Betty Carter Wakes Up Today
This clip of Betty Carter, singing her “Droppin’ Things,” must have been some wake up call for viewers of the Today show in 1990. With Marc Cary’s piano, Dwayne Burno on bass, and Gregory Hutchinson on drums.View Video
Singer Madeleine Peyroux: Perfect Musical Pedigree and Beyond
Madeleine Peyroux has the perfect artistic pedigree: New Orleans heritage and raised in Brooklyn and Paris. Her unique vocal approach is directed toward the songs that Ray Charles popularized on “Modern Sounds In Country And Western” on her latest album “The Blue Room,” for which I had the honor of writing the liner notes. Here’s a brief but interesting interview in the Great Britain’s The Guardian.
-Michael CuscunaRead More
Where Gretchen Parlato is Coming From
In this interview, singer Gretchen Parlato chats with Brian Howe about her roots, the ethnomusical studies that colored her development, and how her sound and vocal style reflect her artistic intentions. A revealing video of Parlato’s performance of Blue in Green fills out this look at this singer and her approach to her art.Read More
Remembering Vocal Giant Betty Carter
Betty Carter was one of the most uncompromising jazz artists of her time \u2014 even more remarkable, since the horn she carried resided within her body. This JazzTimes piece reminds us how singular Betty Carter was, as jazz musician, entrepreneur, mentor and vigorous advocate for the integrity of her art form.
-Nick MoyRead More
Understanding Gregory Porter: Melody and Intention
Try it; just listen to singer Gregory Porter throughout this profile, and then look: Gregory Porter has this way of sounding like he’s smiling, as he tells you about the church, family and influences of youth that created his infectiously joyous musical composite.View Video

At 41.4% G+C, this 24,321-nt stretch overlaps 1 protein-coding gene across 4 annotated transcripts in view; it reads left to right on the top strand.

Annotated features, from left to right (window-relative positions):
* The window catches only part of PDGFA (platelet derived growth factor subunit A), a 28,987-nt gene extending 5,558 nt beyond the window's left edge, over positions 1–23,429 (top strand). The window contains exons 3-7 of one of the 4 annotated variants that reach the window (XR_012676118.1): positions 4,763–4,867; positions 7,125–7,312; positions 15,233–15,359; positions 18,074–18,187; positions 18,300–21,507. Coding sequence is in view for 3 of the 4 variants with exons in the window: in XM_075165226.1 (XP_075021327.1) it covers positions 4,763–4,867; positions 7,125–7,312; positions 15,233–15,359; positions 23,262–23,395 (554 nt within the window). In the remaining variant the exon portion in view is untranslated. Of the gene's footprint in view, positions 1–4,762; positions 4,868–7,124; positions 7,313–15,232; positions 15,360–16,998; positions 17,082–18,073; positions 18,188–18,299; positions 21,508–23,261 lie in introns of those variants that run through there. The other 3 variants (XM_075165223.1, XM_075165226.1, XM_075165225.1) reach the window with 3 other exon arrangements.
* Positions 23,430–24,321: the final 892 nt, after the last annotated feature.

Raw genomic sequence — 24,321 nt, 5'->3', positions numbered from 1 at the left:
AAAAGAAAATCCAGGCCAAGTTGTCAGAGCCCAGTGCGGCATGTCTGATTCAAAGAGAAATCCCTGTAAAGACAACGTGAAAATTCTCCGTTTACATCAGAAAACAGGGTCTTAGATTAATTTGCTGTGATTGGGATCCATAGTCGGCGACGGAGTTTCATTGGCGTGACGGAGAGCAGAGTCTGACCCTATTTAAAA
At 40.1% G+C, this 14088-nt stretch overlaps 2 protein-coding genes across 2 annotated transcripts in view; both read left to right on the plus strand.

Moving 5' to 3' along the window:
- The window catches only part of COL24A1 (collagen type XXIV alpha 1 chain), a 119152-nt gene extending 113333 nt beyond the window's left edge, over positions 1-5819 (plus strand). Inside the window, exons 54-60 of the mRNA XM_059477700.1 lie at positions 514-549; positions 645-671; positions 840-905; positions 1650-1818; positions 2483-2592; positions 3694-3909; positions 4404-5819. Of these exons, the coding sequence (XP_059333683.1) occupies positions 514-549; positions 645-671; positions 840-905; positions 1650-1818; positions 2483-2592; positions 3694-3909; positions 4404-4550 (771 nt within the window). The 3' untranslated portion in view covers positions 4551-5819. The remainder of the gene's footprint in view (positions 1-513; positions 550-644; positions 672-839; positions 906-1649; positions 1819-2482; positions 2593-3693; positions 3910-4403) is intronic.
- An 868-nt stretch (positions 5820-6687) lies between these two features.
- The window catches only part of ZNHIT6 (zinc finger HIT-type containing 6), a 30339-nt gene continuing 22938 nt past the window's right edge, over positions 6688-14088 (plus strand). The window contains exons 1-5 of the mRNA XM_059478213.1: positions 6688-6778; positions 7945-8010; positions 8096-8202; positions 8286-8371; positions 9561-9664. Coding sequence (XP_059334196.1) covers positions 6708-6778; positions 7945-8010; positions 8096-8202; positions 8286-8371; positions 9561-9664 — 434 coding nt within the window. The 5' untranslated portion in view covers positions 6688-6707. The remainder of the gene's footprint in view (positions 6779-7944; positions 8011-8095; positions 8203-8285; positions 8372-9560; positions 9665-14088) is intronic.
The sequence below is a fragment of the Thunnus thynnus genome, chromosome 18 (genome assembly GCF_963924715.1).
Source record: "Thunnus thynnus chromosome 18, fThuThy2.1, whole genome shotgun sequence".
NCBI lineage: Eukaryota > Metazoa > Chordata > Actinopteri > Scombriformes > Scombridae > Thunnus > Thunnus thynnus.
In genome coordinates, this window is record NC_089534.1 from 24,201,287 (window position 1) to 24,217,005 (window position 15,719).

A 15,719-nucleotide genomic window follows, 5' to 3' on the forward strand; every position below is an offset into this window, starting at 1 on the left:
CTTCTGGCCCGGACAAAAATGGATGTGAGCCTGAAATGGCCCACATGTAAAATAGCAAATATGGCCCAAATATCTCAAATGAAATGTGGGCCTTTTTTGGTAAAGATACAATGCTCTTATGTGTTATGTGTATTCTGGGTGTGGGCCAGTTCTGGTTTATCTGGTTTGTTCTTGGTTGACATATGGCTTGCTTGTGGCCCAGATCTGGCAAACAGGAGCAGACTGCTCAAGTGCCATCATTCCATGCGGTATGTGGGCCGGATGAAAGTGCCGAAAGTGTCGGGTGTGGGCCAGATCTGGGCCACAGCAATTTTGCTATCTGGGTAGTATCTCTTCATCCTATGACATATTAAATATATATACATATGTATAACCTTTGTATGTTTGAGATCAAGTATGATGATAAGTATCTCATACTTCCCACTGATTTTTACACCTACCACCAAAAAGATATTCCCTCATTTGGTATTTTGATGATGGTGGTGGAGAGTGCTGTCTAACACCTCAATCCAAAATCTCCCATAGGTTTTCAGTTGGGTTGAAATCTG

Andy and the Bey Sisters: Rare Footage
Andy Bey and sisters Salome and Geraldine worked together in the mid ’60s and recorded several albums for Prestige. They always seemed on the verge of success, but never quite got there. This unusual clip is from a 1964 Paris appearance. They perform Arnett Cobb’s “Smooth Sailing” with none other than Kenny Clarke on drums.
-Michael CuscunaView Video
Why John Coltrane Chose Johnny Hartman
In the midst of John Coltrane’s “ballad period,” an artistic period perhaps as popular and embedded in jazz culture as Picasso’s “blue period” is in modern art, Coltrane was searching for a vocalist for his next ballad album. The result immortalized Johnny Hartman. Why did Coltrane choose Hartman as his partner for that album? Jazz Times gives us a glimpse at Coltrane’s thinking, from Gregg Akkerman’s recently published book, The Last Balladeer: The Johnny Hartman Story.
-Nick MoyRead More